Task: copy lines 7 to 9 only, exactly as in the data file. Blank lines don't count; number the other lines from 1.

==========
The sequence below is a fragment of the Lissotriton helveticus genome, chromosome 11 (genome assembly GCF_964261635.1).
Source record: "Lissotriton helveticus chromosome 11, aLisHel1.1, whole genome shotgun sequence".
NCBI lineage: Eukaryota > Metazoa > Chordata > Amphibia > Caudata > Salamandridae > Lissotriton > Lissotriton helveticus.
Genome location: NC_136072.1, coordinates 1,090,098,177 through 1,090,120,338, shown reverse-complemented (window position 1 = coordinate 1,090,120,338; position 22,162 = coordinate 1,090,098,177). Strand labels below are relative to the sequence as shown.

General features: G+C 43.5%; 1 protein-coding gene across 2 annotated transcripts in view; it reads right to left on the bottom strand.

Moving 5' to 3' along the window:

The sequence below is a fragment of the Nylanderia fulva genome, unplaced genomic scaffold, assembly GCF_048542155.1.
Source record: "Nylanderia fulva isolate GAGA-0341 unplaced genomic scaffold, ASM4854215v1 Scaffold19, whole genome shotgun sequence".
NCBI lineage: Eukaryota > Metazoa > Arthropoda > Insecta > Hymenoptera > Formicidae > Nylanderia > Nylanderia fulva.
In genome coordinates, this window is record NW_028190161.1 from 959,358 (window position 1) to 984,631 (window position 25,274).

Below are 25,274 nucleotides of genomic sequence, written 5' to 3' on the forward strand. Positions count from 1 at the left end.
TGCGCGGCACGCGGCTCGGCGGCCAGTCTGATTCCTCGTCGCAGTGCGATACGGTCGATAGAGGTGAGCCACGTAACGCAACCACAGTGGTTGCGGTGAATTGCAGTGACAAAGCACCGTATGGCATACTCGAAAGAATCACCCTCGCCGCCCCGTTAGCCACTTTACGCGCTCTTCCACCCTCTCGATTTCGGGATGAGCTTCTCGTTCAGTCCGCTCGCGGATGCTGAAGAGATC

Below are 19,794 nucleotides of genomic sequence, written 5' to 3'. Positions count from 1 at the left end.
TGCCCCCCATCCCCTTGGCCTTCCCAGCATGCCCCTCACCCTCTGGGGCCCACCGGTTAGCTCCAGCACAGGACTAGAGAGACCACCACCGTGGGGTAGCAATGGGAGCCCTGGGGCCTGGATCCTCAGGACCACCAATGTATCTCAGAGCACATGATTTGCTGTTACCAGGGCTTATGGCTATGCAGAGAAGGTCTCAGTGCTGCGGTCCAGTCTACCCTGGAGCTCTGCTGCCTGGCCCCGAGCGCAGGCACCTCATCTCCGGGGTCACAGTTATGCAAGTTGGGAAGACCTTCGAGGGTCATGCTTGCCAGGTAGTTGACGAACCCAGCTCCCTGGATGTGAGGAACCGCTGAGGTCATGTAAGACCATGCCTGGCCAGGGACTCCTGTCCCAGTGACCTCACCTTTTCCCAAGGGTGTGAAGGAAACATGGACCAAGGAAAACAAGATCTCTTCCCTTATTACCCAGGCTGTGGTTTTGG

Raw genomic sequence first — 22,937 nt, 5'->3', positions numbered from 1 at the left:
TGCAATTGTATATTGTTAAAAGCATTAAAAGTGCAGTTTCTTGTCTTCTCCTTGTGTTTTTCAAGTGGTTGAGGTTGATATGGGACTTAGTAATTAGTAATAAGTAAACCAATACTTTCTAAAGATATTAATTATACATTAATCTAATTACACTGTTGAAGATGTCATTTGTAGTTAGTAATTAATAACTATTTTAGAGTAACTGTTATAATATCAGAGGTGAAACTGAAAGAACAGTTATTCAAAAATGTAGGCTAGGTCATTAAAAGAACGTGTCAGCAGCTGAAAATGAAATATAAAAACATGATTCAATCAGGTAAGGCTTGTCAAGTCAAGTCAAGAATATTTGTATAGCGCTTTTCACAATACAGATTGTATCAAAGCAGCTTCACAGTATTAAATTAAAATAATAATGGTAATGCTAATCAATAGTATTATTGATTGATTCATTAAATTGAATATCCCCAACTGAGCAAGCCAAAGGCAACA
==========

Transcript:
The sequence below is a fragment of the Nylanderia fulva genome, unplaced genomic scaffold, assembly GCF_048542155.1.
Source record: "Nylanderia fulva isolate GAGA-0341 unplaced genomic scaffold, ASM4854215v1 Scaffold19, whole genome shotgun sequence".
NCBI lineage: Eukaryota > Metazoa > Arthropoda > Insecta > Hymenoptera > Formicidae > Nylanderia > Nylanderia fulva.